and observations by food writer and server Lily O’Gara on working in the restaurant business.

2. I’ve met the most amazing people, even during my short time in the business. Servers who are students, parents, spouses, college graduates, aspiring artists … in other words, people who amount to so much more than simply running food and bussing tables (things which are also important, of course). I’m learning to apply this understanding elsewhere, and I have a newfound respect for others who, like me, may not be working their dream jobs (yet!) but who are making it all work, and doing so with a smile.

Rob Tod’s 10 Beers

October 22nd, 2015

First We Feast has posted an interview with Rob Tod in which he talks about the 10 beers that have had the biggest impact on his career in the beer industry.

“I love the creative process, and I’ve always loved working with my hands. Before beer, I didn’t think there could be one profession that embodied both.”

From epiphanies with Scotch ales, to mishap that spawned one of Allagash’s most innovative brews, here Rob Tod details the 10 beers that shaped his career.

Harvard Report on Maine Food Industry

October 22nd, 2015

The Press Herald has published a report on the recently released Harvard study of the Maine food industry.

The grant-funded report, by the university’s Maine Food Cluster Project, is based on months of research that included a survey of more than 300 businesses. Its authors set out to answer the question: How can Maine grow its food industry to create jobs and generate economic growth in the state?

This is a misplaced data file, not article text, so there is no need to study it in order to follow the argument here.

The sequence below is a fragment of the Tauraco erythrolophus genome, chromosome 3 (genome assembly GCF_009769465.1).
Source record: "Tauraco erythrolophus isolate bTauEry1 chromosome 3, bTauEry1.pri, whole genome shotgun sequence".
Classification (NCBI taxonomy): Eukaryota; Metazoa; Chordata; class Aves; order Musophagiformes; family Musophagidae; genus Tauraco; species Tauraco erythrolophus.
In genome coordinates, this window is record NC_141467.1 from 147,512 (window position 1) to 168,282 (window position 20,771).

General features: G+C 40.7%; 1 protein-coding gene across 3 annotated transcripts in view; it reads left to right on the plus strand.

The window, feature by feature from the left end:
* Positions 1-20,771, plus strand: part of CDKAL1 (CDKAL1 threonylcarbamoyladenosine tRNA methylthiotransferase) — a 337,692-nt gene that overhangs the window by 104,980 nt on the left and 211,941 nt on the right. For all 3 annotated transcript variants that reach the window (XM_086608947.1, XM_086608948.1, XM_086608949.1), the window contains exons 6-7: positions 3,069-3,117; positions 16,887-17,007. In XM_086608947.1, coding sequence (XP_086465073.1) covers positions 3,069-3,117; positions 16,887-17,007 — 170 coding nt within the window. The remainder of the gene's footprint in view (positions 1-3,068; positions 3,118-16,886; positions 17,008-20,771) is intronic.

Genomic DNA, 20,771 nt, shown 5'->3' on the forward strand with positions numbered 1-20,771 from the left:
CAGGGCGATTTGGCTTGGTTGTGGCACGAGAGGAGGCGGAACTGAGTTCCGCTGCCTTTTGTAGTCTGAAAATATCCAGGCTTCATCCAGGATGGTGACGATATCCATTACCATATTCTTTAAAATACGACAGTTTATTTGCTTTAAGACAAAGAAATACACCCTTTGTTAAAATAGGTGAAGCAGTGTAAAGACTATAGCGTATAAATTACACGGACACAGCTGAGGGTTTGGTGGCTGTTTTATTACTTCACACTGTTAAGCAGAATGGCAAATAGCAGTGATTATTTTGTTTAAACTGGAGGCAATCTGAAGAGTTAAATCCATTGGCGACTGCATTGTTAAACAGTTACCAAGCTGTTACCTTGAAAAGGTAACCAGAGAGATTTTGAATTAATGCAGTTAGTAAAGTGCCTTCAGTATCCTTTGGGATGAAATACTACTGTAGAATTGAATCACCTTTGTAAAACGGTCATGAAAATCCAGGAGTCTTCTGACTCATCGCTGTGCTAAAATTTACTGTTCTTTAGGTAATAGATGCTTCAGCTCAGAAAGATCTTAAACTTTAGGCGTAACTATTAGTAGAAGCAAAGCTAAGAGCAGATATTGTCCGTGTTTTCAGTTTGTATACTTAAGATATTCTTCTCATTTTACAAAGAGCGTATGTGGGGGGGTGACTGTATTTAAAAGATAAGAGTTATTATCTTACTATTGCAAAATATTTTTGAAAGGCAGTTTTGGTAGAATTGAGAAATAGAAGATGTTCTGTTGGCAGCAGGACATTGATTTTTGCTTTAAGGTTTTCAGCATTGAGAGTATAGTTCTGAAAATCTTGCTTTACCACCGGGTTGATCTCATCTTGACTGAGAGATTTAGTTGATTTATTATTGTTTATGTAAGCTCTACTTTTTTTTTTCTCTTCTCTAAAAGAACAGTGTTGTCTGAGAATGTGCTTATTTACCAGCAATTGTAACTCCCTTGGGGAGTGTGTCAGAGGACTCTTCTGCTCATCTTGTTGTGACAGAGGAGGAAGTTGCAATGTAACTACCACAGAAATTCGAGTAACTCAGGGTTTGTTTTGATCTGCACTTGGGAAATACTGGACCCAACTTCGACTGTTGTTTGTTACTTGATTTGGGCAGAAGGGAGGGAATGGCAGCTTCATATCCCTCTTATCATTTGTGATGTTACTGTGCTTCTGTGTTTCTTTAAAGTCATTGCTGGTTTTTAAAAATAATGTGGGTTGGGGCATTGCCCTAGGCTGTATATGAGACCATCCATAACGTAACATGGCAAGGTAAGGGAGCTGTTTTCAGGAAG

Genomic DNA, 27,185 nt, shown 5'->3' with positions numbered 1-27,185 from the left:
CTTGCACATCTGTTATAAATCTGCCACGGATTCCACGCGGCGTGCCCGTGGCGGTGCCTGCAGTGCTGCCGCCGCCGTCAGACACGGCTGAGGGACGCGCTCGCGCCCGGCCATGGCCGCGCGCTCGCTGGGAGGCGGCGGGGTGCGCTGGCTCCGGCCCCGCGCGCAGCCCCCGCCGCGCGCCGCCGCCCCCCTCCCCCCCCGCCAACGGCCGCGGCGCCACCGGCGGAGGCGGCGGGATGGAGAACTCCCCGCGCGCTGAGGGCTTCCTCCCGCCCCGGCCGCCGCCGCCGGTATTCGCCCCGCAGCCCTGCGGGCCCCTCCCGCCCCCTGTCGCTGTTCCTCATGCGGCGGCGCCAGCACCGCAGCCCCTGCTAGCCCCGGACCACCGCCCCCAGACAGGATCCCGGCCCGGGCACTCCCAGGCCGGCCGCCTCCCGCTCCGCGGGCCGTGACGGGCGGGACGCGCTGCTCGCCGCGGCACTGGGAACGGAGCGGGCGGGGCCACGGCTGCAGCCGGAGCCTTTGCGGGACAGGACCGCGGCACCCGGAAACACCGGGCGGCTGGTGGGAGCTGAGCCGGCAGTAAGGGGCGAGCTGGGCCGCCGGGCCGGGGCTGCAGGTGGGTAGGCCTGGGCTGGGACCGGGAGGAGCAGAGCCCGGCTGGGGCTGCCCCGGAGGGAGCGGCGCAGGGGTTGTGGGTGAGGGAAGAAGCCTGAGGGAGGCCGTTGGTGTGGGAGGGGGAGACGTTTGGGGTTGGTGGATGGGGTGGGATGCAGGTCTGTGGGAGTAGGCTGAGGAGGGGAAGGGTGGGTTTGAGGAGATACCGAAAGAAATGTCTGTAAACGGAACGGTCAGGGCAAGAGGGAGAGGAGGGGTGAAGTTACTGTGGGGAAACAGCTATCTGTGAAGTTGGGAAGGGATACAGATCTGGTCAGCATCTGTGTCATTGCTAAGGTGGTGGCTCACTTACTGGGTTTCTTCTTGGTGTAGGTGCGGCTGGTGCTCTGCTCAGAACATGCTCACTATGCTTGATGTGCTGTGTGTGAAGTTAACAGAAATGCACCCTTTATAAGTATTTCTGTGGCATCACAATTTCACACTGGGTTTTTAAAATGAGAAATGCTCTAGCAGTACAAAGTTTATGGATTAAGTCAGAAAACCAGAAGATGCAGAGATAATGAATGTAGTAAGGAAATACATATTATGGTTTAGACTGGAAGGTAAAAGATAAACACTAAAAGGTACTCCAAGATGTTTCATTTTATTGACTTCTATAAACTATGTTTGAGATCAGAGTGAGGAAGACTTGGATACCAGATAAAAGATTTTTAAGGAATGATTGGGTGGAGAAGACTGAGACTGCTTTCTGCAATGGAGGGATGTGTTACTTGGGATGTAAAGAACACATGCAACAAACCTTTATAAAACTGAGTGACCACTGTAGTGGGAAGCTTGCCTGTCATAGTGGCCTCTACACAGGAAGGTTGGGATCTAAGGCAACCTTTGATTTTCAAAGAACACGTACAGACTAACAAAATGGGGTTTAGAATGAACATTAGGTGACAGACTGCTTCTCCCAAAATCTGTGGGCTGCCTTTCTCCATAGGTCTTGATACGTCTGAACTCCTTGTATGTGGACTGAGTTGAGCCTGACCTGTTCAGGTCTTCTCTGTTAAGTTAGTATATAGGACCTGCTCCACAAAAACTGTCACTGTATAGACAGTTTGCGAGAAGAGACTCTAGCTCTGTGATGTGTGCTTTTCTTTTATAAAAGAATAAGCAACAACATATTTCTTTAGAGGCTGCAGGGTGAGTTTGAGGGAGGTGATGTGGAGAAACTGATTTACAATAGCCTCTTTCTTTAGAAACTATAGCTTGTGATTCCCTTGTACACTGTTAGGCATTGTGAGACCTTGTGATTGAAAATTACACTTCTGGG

Download the report: Growing Maine’s Food Industry, Growing Maine

Bar Review of Portland Patisserie

October 22nd, 2015

The Press Herald has reviewed Portland Patisserie.

For an after-work glass of wine and a bite, Patisserie offers a great happy hour seven days a week from 4 to 8 p.m. With the purchase of either a cheese or charcuterie plate (or a combo cheese and charcuterie), all bottles and glasses of wine are half off (three whites, one rose, one red). A cheese plate with two cheeses is $8, add a cured meat or two, and you’re looking at $10 to $13. However, the servings are generous and the boards include two large heaps of raspberry and apricot jams, cornichons and a spoonful of Dijon mustard (with charcuterie). There’s no special on beer (yet), but beers include Funky Bow IPA, Shipyard and Allagash.